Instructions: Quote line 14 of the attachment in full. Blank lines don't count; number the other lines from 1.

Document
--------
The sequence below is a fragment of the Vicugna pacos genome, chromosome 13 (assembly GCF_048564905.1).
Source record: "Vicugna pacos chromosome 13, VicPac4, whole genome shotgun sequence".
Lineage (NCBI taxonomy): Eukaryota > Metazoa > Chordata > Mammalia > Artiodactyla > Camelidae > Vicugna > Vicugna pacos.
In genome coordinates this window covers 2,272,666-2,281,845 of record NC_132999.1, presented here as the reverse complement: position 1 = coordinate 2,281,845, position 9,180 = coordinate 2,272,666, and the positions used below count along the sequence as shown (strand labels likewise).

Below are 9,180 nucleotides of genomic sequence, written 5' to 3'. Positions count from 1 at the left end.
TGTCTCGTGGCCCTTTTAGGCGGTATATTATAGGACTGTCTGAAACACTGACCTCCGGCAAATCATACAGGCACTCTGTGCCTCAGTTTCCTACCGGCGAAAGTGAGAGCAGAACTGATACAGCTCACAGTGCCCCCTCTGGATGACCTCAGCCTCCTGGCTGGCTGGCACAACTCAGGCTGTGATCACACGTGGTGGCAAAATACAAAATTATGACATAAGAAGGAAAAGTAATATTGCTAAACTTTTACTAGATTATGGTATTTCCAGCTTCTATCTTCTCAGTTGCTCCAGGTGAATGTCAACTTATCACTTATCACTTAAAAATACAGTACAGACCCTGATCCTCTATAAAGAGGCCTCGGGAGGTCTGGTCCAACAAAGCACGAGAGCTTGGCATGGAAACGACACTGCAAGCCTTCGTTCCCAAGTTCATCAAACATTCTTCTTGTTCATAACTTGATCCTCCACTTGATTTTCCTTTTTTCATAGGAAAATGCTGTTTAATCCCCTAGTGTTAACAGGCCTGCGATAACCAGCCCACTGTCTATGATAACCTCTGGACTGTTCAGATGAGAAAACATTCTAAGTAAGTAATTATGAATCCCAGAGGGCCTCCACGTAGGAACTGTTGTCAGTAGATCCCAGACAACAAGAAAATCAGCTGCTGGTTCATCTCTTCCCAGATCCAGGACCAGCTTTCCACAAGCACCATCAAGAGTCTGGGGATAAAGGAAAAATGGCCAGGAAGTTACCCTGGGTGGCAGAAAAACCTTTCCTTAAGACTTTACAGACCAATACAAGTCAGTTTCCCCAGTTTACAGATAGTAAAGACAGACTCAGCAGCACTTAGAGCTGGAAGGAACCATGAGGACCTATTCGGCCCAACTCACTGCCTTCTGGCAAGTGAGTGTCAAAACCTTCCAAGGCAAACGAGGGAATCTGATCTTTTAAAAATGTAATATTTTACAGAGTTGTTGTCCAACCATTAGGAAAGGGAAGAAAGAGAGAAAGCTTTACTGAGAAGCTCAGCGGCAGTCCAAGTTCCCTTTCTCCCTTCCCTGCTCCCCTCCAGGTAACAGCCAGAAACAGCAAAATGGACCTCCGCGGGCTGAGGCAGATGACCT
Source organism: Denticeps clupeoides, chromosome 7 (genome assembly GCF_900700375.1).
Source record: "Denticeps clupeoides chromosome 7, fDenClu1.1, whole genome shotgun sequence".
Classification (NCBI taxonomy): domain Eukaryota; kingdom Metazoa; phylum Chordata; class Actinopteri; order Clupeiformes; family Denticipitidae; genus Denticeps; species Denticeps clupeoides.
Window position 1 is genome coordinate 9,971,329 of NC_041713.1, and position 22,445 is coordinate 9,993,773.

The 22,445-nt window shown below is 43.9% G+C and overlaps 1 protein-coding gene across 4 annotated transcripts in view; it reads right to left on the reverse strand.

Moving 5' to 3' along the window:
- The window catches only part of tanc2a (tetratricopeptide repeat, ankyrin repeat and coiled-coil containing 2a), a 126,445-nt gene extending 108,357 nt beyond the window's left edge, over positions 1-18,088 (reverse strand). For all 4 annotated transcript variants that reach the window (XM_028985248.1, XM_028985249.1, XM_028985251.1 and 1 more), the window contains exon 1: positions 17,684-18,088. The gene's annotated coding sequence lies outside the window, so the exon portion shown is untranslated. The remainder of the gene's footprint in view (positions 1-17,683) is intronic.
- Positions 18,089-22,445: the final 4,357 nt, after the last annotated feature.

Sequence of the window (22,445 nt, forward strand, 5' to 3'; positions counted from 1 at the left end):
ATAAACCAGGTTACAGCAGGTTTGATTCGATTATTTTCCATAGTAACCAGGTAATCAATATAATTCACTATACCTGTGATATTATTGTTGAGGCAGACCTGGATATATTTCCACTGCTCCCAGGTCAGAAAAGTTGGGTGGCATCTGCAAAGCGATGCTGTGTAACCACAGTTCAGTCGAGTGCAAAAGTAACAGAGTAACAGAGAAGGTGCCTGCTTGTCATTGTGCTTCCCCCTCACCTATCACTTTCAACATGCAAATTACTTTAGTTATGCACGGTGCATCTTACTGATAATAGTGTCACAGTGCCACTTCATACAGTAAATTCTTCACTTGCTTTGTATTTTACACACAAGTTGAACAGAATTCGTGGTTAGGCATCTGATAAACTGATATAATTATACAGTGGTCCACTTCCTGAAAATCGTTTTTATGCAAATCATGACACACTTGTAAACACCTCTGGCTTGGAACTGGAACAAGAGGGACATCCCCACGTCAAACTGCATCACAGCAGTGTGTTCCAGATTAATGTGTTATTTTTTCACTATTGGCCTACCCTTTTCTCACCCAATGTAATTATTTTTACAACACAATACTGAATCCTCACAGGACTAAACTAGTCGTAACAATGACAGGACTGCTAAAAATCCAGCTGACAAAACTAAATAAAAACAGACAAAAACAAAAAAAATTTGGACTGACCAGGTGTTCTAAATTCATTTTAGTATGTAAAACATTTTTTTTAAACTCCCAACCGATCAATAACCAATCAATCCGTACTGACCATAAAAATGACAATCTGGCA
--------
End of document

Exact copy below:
- Positions 18,089-22,445: the final 4,357 nt, after the last annotated feature.